FDA approves drugs more quickly than peer agency in Europe

The U.S. Food and Drug Administration (FDA) reviews and approves new medicines in a shorter timeframe than its peer agency in Europe, the European Medicines Agency (EMA), says a Yale researcher. This finding comes at a time when the FDA is under renewed pressure to streamline and speed up its approval process, and provides data to inform ongoing policy discussions.

The report, co-authored with researchers at Brigham and Women’s Hospital and New York University School of Medicine, was published April 5 by the New England Journal of Medicine.

The FDA has faced pressure from the public, politicians, and industry to accelerate review and approval of new medicines. The FDA’s review process is currently being considered and reexamined as part of negotiations to reauthorize the law that directs funds to the agency — the Prescription Drug User Fee Act (PDUFA) — due for reauthorization by October 2017.


Does Immigration Create Jobs?

A recent study found that about half of unicorns in the U.S. owe their existence to immigrants. In this case, by “unicorn,” we mean highly successful, fast-growing startups—not magical creatures. The study, conducted by the National Foundation for American Policy, determined that 44 out of 87 privately held companies valued at more than $1 billion had at least one immigrant founder. It further estimated that each of these immigrant-founded companies created 760 jobs.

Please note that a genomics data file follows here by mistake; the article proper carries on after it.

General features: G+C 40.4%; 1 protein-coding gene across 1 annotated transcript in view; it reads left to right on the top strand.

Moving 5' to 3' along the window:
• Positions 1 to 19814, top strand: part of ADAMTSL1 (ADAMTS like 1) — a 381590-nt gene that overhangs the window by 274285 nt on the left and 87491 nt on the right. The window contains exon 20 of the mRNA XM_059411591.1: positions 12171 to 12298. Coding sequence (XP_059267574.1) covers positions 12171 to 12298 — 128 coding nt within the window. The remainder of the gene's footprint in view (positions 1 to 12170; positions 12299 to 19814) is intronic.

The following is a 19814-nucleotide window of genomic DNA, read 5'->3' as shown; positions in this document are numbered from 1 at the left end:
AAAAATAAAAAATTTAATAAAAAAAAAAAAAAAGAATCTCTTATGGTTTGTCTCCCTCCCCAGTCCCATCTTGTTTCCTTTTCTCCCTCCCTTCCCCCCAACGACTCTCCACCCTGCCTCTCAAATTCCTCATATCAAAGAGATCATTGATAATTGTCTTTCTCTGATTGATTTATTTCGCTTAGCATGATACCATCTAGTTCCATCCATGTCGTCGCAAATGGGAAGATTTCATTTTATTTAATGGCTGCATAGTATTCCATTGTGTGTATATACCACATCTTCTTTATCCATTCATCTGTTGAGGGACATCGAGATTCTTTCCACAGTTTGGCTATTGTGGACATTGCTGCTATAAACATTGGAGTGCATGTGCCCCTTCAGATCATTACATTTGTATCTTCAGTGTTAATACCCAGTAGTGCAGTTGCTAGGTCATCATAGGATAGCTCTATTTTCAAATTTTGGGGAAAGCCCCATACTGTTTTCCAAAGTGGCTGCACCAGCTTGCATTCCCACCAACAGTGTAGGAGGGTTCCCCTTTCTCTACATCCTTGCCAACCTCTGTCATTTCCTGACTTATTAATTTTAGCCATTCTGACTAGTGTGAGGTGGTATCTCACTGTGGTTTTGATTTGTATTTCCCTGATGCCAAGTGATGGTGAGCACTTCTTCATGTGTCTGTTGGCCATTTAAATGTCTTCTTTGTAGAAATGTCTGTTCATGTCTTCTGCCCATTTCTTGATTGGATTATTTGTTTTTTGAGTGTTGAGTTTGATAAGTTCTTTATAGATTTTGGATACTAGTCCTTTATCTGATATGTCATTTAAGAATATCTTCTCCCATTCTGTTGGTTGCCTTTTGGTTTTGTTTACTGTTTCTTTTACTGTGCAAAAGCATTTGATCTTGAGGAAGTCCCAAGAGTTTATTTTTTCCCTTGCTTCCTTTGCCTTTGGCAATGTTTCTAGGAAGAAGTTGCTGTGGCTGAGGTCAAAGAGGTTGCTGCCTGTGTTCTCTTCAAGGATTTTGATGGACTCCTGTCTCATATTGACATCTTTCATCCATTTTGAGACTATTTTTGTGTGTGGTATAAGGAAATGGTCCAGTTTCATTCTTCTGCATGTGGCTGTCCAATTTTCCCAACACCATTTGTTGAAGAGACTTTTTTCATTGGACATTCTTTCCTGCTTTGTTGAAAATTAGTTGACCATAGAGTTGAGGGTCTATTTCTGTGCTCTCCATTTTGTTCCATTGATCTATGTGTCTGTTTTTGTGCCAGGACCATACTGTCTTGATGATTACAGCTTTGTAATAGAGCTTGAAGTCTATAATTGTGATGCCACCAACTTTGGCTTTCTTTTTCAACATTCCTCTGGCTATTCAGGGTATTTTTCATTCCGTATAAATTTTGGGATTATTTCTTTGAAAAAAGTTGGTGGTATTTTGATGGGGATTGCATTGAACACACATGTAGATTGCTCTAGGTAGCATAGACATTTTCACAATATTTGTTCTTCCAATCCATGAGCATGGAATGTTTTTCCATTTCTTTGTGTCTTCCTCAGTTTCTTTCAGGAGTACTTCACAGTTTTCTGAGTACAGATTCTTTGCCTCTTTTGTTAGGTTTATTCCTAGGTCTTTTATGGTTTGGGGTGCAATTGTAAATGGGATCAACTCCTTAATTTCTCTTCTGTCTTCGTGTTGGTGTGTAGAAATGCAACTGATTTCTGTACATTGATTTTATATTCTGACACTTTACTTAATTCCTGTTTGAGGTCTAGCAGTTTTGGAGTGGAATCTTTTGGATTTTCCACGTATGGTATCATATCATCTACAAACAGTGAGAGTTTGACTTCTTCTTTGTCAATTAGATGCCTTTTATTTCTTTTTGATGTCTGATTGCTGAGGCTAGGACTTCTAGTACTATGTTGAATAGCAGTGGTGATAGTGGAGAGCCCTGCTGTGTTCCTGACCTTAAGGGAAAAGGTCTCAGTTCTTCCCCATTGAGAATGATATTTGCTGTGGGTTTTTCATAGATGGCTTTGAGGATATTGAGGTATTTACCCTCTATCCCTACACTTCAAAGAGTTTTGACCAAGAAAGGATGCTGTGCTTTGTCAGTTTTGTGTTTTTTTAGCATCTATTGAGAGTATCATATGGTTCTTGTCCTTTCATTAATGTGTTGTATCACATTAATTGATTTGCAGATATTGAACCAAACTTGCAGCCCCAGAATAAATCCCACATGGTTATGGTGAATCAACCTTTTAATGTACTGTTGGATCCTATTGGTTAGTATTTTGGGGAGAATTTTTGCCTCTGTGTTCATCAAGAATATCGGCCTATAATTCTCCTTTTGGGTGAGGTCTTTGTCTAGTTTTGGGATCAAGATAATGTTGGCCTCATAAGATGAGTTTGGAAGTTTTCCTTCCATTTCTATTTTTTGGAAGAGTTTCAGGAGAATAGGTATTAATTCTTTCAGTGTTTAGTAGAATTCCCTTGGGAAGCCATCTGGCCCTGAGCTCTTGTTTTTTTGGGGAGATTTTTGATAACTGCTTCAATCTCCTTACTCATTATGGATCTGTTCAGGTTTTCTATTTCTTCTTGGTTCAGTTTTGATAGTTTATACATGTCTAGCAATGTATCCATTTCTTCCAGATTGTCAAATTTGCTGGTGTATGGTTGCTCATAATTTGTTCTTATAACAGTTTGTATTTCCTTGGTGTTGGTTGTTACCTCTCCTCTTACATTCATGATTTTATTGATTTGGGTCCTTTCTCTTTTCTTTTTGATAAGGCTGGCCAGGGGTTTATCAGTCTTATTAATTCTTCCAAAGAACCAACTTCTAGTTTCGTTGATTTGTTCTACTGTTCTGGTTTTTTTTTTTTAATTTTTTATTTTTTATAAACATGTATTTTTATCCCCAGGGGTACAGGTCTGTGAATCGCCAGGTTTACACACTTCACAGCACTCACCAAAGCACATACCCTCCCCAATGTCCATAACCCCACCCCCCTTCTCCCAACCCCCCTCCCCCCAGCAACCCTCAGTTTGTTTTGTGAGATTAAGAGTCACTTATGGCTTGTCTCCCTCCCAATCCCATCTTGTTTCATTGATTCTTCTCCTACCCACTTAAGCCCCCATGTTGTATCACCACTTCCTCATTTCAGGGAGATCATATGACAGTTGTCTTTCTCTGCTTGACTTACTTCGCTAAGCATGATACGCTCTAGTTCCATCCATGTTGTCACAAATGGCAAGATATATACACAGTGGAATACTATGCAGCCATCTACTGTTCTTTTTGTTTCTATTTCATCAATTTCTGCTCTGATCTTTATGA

This is just one example of how, contrary to much of the rhetoric on the topic, immigration can contribute to economic growth and expansion of the labor market. Academic studies have found that immigration to the U.S. has little negative effect on employment levels of native workers and that the presence of immigrants is associated with greater economic productivity. Another study found that foreign-born graduate students in science and engineering departments at U.S. universities contribute to innovation and research production.



What’s the Future of U.S.-Mexico Relations?

Beneath the heated rhetoric between the United States and Mexico is a complex web of ties that is critical to both countries. Professor Jeffrey Sonnenfeld recently assembled a group of business and political leaders from both sides of the border to discuss the future of the relationship. He talked to Yale Insights about what he learned from the conversation.


Events emphasize Yale’s military connections, history ahead of WWI anniversary

Eagle-eyed observers would have noticed an increased number of men and women in military uniforms on campus a few Thursdays ago. Students in the Air Force and Naval Reserve Officer Training Corps wore their uniforms as usual on March 9, but they were joined by a small cadre of officers and cadets from the French War College in Paris and the United States Military Academy in West Point, New York for a series of events that emphasized Yale’s military connections and history of contributions to national security.

The French War College is an elite advanced training institute for officers in the French military who have completed 15 years in the field. Officers are selected to join the college through a competitive exam with the objective of helping them “shift from the tactical level to the operational and strategic level,” said Emilie Clèret, head of the English department at the college and organizer of the trip.